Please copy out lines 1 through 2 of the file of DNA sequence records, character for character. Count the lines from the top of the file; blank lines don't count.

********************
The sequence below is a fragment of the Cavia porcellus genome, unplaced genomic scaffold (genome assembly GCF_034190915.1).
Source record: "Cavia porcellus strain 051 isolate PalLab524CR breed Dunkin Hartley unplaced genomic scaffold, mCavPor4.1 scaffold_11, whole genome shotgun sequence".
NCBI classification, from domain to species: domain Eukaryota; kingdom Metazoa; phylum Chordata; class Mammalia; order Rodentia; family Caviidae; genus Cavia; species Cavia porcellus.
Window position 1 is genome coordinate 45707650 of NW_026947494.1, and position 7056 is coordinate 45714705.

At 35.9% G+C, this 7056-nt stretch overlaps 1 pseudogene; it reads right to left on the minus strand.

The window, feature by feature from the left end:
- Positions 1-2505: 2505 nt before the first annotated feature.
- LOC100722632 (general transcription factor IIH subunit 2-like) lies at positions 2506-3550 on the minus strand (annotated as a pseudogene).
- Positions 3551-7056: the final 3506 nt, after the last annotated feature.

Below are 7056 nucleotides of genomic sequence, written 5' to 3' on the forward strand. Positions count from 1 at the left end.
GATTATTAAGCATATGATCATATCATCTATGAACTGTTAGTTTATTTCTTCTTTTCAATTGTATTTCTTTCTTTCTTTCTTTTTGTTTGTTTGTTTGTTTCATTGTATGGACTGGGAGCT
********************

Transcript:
The sequence below is a fragment of the Cavia porcellus genome, unplaced genomic scaffold (genome assembly GCF_034190915.1).
Source record: "Cavia porcellus strain 051 isolate PalLab524CR breed Dunkin Hartley unplaced genomic scaffold, mCavPor4.1 scaffold_11, whole genome shotgun sequence".